At the end of the 19th century, cruisers were classified as First, Second or Third Class depending on their capabilities. First class Cruisers were typically armoured cruisers, with belt side armor, and they were hard to distinguish from a small pre-dreadnought battleship. The lighter, cheaper and faster Second and Third Class cruisers tended to have only an armoured deck and protective coal bunkers, rather than armoured hulls, and hence were known as protected cruisers.

In the first decade of the 20th century, the First Class Armoured Cruiser metamorphosed into the battlecruiser, and increased markedly in size and cost. At the same time, the Third Class Cruiser started to carry thin steel armour on the outside of its hull and became known as the light cruiser. The wide gap between the massive battlecruiser of perhaps 20,000 tons and 305 mm (12-inch) guns and the small light cruiser of up to 5,000 tons and 100 mm (4-in) or 155 mm (6-inch) guns naturally left room for an intermediate type.

The first such design was the British 'Atlantic cruiser' proposal of 1912, which proposed a long-range cruiser of about 8,000 tons displacement with 190 mm (7.5-inch) guns. This was a response to a rumour that Germany was building cruisers to attack merchant shipping in the Atlantic with 170mm guns. The German raiders proved to be fictional and the 'Atlantic cruisers' were never built. However, in 1915 the requirement for long-range trade-protection cruisers resurfaced and resulted in the Hawkins class. Essentially enlarged light cruisers, the Hawkins class each carried seven 190 mm (7.5-inch) guns, and had a displacement just under 10,000 tons.

The old armoured cruiser was not a close ancestor of these heavy cruiser models, even though the name sometimes suggests this. By 1905 the armoured cruiser had grown in size and power to be very close to the pre-dreadnought battleships of the day, with a displacement of around 15,000 tons: considerably larger than the 10,000 tons of the heavy cruiser. This trend resulted in the battlecruiser, which was initially conceived as an armoured cruiser on the same scale as the dreadnought battleship. By 1915, both battleships and battlecruisers had grown markedly; HMS Hood, for instance, designed at around that time, displaced 45,000 tons. The great gap between heavy cruisers and the capital ships of the same generation meant that, unlike the armoured cruiser, the heavy cruiser could not be expected to serve as a junior battleship.

There were also important technical differences between the heavy cruiser and the armoured cruiser, some of which reflected the generational gap between them. Heavy cruisers, like all contemporary ships, were typically powered by oil-fired steam turbine engines and were capable of far faster speeds than armoured cruisers had ever been (propelled by coal-fired reciprocating steam engines of their era). Like their protected cruiser predecessors and contemporary light cruisers, heavy cruisers lacked a side armoured belt, saving weight to achieve high speeds. The main armament of a heavy cruiser at a maximum 203 mm (8-inch) was smaller than the typical 233 mm (9.2-inch) guns of later armoured cruisers. Nonetheless, heavy cruisers often had a larger number of main guns (some armoured cruisers had a mixed instead of uniform complement of main guns), discarded the mounting of main guns in casemates in favor of center-line superfiring turrets (saved tonnage and enabled the ship to fire all guns on one broadside), and benefited from the introduction of fire control in the 1920s and 30s, meaning that the heavy cruiser was considerably more powerful.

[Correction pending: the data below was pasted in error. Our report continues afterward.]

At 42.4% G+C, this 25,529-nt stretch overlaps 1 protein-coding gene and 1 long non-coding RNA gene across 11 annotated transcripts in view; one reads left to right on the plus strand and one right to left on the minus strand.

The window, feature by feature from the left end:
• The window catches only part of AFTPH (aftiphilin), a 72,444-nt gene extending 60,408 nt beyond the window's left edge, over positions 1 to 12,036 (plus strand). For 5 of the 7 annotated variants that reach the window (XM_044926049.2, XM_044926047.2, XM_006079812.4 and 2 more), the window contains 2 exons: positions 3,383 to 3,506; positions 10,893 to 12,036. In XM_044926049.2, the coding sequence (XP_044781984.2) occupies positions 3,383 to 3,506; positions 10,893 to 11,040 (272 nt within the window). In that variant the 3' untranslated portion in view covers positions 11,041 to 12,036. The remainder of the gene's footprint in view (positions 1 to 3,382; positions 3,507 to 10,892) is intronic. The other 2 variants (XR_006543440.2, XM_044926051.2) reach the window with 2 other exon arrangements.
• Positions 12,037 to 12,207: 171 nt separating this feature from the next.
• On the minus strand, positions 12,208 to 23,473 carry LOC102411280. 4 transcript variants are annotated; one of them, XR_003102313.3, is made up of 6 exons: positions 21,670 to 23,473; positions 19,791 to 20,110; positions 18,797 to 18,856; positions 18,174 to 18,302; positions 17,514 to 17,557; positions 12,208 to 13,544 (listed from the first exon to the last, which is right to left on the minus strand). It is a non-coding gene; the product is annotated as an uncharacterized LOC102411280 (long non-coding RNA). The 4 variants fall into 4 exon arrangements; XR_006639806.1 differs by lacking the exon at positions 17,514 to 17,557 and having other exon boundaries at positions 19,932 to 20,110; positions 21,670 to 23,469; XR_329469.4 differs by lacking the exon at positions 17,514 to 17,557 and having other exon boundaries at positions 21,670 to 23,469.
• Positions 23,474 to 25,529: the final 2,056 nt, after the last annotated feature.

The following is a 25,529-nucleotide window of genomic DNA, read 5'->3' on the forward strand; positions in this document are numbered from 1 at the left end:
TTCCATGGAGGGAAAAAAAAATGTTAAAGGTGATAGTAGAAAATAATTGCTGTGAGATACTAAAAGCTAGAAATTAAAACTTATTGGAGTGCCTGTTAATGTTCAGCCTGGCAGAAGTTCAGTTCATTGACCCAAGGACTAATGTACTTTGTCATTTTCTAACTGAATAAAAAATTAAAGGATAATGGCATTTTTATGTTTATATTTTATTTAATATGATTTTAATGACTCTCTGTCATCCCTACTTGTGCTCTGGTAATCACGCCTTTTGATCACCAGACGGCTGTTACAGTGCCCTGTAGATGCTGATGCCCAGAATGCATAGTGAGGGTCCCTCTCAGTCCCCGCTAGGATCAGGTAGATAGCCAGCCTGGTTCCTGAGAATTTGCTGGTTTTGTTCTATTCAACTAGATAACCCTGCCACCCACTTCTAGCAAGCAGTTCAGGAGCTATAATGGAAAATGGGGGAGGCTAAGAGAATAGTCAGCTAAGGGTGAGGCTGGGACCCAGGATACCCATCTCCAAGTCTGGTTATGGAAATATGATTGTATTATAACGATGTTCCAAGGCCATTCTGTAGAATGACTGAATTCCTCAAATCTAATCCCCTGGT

Washington Treaty

, a County-class "treaty cruiser".]]

The Washington Naval Treaty of 1922 introduced very strict limits on the construction of battleships and battlecruisers, defined as warships of more than 10,000 tons standard displacement or with armament of a calibre greater than eight inches (203 mm). Under this limit, far fewer restrictions applied. The 10,000 tons and 203 mm (8-inch) level was set with reference to the British Hawkins class, but both Japan and the USA were also considering designs on a similar specification. The Japanese model became the Furutaka class.

The emergence of these new, powerful cruiser classes sparked off something of a cruiser arms-race. The Japanese navy had a doctrine of building more powerful ships in every class than its likely opponents, which led to the development of several very impressive heavy cruiser classes. British and American building was more influenced by the desire to be able to match the Japanese ships while keeping enough cruisers for their other global responsibilities. With battleships heavily regulated by the Washington Treaty, and aircraft carriers not yet mature, the cruiser question became the focus of naval affairs. The British, with a strained economy and global commitments, favoured unlimited cruiser tonnage but strict limits on the individual ships. The Americans favoured the opposite: strictly limited numbers of powerful cruisers. Disagreements between the British and Americans wrecked the 1927 conference on naval affairs.

Even during the 1920s, the 10,000 ton limit was not strictly observed. British, French and American designers generally worked to the limit with precision. The Japanese Myoko class, however, grew during its construction as the naval general staff prevailed on the designers to increase the weapons load. As well as a breach of the Treaty, this was a poor decision from the design point of view and the ships had to be reconstructed in the 1930s to reduce weight. The German Deutschland class, was classified as armoured coast defence ships under the terms of the Treaty of Versailles. They superficially resembled contemporary battleships due to their massive main gun turrets and unusually high conning tower/bridge. However, they were in effect a heavy cruiser being upgunned to 11-inch batteries at the cost of slower speed; their displacement was declared at 10,000 tons but was in practice considerably greater.